Tuesday, June 29, 2004
Jarhead by Anthony Swofford is an account of Swofford's experiences as a young Marine in the first Gulf War. It's a riveting book, well worth reading, especially for the description of the training and culture of the Marines. There is not much combat in the book, largely because the combat phase of the war was so short. But there is some interesting insight about the relations between the U.S. forces and the local population. This story takes place in Saudi Arabia, after a small group of Marines have encountered a tribe of Bedouins who were complaining that someone had been using their camels for target practice.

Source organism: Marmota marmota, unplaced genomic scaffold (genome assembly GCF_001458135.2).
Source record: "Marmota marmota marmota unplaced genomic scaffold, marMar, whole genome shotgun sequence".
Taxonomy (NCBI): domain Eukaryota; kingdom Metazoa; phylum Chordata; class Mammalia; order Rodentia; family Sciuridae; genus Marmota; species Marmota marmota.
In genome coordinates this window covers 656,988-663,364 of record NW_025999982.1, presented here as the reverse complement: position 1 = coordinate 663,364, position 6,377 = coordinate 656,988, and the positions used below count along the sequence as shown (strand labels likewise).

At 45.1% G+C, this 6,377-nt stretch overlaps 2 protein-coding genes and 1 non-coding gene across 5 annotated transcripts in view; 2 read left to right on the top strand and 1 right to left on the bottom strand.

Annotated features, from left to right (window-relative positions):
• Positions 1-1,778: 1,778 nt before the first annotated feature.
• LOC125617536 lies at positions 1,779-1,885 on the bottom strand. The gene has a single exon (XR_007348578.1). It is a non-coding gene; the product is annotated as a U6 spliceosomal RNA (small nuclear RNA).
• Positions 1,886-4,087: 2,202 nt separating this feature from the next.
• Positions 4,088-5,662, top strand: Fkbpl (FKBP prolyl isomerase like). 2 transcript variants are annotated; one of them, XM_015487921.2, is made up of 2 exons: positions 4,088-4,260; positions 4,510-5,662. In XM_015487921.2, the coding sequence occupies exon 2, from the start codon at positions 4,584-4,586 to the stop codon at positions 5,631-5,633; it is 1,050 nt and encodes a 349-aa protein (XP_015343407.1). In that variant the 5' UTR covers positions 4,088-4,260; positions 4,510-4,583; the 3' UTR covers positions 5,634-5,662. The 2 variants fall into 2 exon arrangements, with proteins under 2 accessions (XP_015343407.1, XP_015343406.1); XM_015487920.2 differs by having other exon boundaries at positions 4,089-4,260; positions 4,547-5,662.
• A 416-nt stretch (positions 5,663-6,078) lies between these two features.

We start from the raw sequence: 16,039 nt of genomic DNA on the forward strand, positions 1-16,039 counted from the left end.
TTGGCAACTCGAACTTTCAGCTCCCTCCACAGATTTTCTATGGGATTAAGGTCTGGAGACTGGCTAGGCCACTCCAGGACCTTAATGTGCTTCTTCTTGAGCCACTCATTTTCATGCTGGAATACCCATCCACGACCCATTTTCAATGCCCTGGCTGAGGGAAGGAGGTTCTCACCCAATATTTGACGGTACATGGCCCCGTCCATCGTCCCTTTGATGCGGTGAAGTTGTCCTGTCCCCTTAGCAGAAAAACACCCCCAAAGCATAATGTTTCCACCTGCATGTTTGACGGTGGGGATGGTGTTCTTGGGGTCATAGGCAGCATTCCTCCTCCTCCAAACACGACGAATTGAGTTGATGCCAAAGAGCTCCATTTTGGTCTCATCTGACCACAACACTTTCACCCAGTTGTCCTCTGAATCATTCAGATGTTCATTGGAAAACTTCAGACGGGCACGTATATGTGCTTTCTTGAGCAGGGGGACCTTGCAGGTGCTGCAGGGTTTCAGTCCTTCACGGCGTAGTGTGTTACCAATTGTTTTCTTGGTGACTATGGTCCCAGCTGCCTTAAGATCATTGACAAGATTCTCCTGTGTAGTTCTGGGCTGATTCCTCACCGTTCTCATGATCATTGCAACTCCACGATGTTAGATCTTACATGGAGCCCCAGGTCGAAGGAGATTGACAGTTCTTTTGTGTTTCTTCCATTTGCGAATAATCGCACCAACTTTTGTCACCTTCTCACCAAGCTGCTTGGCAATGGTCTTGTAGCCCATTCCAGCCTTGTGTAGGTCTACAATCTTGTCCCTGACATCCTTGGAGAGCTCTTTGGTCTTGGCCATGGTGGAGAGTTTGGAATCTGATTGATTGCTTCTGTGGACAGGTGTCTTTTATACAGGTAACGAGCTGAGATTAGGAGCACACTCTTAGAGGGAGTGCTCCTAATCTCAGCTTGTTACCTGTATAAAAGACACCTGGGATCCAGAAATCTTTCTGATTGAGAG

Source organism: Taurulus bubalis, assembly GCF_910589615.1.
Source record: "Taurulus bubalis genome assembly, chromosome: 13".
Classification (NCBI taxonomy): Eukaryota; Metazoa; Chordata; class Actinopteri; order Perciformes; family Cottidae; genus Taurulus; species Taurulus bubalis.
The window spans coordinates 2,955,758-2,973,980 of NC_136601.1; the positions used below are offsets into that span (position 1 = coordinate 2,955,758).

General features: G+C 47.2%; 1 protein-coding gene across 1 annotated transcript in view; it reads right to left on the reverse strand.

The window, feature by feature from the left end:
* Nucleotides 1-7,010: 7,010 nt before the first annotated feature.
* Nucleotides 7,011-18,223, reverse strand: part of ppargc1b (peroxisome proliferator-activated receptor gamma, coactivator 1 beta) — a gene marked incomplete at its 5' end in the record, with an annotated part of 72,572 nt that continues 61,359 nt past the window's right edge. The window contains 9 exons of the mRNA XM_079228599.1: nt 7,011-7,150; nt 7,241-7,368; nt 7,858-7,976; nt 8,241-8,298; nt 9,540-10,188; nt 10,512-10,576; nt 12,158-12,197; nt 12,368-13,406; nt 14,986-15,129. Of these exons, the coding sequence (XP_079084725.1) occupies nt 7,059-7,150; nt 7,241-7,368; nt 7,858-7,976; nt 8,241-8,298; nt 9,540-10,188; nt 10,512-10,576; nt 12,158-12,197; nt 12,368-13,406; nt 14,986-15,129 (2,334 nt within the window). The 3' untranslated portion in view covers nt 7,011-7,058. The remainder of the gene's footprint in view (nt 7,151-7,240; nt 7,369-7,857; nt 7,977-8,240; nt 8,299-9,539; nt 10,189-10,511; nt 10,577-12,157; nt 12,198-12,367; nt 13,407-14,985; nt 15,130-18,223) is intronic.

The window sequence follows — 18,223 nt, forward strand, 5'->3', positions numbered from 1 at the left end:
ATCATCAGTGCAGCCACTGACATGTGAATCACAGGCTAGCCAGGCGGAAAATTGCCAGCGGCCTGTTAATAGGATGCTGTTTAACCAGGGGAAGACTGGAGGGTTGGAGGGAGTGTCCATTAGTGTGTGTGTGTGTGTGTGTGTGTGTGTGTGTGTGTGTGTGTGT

We drive back to the Triangle on the superhighway and I sit in the back of the Hummer with Dettmann and Crocket and tell them what occurred with the Bedouins. They think the story is funny, and they both laugh and make jokes about "camel jockeys." I'm not happy to be in the Triangle, and I'm even less happy about going to war as a hired man for another government, but I find their heartlessness particularly disturbing. I want to defend the Bedouins against this assault from these ignoramuses.It's not hard to see why sending our armed forces into a foreign country tends not to be an effective way to capture hearts and minds. The Marines are nineteen-year-old kids, far from home and trained in the difficult and specialized arts of winning wars. They are not a skilled cadre of career diplomats. And that's the way it should be; empathy for the Other is not a skill that helps soldiers win battles, and might even help you get killed. Being a fighter is different than being a negotiator or statesman. If we are going to make a habit of nation-building in countries that aren't fully convinced of our benevolence, we're going to have to figure out better ways to manage the transition from battle to rebuilding.